The days of greenhouse gas emissions and global warming being an esoteric topic for scientists and considered only by high-ranking politicians are a thing of the past, writes Jonathan Spencer Jones, contributing editor at Engerati, the sister portal to Metering.com.
Today they concern all of us, and especially in this industry, where we have the responsibility for putting in investments and rolling out technologies that should lead to a more sustainable use of energy and in turn a substantial reduction in carbon emissions and a slowing in the rate of global warming.
For this reason in its latest so-called ‘trilemma’ report, the World Energy Council (WEC) argues that the energy sector has a key part to play in driving the climate debate. [Five Steps To A Low Carbon Energy System]
The investments are substantial and estimated for the next two decades at around US$48-53 trillion. However, for these investments to be delivered, the development of a clear climate framework and a global emissions target is essential, says the WEC.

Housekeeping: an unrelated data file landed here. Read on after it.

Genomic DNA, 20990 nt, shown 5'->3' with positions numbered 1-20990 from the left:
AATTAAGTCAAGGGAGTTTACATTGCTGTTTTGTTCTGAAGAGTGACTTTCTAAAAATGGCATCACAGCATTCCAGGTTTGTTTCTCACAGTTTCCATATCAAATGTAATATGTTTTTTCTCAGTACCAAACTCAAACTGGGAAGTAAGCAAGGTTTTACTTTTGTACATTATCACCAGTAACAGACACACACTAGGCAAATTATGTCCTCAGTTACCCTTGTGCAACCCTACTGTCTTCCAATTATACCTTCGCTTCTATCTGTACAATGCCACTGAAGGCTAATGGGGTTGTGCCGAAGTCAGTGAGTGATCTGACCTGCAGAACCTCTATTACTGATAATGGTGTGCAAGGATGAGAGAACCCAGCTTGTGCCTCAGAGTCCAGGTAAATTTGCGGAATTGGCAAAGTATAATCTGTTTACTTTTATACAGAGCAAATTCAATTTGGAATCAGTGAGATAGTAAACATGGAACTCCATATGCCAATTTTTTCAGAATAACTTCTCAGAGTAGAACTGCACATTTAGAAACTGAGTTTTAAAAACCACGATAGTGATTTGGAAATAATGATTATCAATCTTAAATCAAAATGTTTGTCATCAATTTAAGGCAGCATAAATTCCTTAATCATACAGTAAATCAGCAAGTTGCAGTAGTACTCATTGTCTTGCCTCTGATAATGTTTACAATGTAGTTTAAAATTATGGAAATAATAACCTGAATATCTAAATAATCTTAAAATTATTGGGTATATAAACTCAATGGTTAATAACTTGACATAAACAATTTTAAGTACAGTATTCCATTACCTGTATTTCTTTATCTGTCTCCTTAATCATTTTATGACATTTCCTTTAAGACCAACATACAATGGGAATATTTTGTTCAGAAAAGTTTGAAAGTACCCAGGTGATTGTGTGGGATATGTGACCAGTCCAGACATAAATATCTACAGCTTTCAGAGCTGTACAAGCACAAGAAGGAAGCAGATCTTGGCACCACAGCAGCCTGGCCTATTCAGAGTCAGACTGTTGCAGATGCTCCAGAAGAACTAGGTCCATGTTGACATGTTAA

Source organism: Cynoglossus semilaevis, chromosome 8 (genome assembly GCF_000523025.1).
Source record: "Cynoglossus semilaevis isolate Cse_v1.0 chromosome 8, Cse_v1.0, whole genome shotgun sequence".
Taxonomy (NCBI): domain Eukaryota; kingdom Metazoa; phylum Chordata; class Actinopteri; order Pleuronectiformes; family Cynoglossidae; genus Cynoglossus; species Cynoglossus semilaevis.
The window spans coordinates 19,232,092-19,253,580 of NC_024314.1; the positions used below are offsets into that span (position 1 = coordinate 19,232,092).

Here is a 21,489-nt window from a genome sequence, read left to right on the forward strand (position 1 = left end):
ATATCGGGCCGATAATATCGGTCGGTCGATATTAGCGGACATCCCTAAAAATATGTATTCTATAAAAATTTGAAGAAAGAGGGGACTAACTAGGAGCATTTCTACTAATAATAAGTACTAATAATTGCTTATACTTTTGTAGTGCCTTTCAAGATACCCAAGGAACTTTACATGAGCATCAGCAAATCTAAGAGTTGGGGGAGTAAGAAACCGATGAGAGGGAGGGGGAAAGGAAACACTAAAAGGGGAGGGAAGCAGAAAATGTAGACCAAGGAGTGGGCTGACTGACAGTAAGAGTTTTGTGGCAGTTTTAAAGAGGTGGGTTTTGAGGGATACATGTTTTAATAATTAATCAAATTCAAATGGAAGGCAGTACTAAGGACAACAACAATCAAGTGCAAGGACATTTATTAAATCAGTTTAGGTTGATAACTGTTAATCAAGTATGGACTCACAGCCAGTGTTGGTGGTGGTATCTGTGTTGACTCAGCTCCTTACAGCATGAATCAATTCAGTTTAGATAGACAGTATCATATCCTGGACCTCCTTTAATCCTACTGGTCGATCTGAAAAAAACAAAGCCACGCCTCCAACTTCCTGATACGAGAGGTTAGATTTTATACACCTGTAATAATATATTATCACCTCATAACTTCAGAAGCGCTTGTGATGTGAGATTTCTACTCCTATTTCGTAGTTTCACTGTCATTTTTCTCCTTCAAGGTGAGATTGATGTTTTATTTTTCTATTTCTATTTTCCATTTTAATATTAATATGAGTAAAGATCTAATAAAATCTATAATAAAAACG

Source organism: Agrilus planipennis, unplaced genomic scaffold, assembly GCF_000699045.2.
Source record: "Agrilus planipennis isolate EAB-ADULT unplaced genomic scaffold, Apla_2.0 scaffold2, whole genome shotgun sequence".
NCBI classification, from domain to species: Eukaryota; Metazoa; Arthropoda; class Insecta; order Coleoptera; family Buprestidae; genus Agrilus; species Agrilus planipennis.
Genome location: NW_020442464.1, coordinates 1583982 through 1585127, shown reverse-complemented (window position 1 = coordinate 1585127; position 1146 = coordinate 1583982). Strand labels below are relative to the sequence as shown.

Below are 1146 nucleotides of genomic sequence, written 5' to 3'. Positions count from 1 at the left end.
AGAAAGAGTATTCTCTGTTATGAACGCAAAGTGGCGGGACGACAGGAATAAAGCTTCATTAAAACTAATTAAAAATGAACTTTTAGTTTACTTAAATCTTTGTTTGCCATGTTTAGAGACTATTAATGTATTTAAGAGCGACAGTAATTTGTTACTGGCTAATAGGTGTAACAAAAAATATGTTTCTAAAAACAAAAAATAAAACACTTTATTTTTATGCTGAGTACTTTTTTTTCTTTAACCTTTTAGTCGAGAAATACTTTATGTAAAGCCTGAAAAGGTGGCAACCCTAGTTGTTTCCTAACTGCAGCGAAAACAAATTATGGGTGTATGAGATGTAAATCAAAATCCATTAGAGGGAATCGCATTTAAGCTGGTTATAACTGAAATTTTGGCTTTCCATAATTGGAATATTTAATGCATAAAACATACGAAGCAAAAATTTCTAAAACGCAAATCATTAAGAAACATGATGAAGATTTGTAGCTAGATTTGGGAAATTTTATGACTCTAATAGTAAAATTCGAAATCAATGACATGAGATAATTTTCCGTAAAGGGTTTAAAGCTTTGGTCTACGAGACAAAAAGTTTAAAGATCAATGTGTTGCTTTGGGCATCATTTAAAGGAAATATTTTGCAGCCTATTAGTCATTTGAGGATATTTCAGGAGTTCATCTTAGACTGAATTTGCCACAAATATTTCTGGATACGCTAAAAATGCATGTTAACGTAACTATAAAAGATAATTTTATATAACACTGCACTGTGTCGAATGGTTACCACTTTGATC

The WEC goes on to propose that there should be proactive engagement between climate negotiators and industry implementers in order to ensure that measures are deliverable and targeted. This is key.
Climate targets translate directly into renewable and other clean energy targets. Often in the past it appears that the climate targets, usually ever more aggressive, have been at the whim of politicians, leaving policy makers and industry scrambling to meet them. In the long run – for many, the 2050 timeframe – realistically deliverable targets, which can also be ambitious, have a far greater chance of being achieved.
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